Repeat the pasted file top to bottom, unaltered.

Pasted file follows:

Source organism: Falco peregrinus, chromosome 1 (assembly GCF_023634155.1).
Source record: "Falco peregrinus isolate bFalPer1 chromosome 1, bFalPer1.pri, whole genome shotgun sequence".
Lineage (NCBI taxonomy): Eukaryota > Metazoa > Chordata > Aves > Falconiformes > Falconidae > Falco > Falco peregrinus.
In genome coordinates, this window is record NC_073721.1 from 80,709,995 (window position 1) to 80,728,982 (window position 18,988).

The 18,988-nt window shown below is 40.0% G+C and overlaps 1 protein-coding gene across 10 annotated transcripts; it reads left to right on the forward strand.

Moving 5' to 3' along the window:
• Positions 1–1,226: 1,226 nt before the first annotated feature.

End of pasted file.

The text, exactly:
Source organism: Falco peregrinus, chromosome 1 (assembly GCF_023634155.1).
Source record: "Falco peregrinus isolate bFalPer1 chromosome 1, bFalPer1.pri, whole genome shotgun sequence".
Lineage (NCBI taxonomy): Eukaryota > Metazoa > Chordata > Aves > Falconiformes > Falconidae > Falco > Falco peregrinus.
In genome coordinates, this window is record NC_073721.1 from 80,709,995 (window position 1) to 80,728,982 (window position 18,988).

The 18,988-nt window shown below is 40.0% G+C and overlaps 1 protein-coding gene across 10 annotated transcripts; it reads left to right on the forward strand.

Moving 5' to 3' along the window:
• Positions 1–1,226: 1,226 nt before the first annotated feature.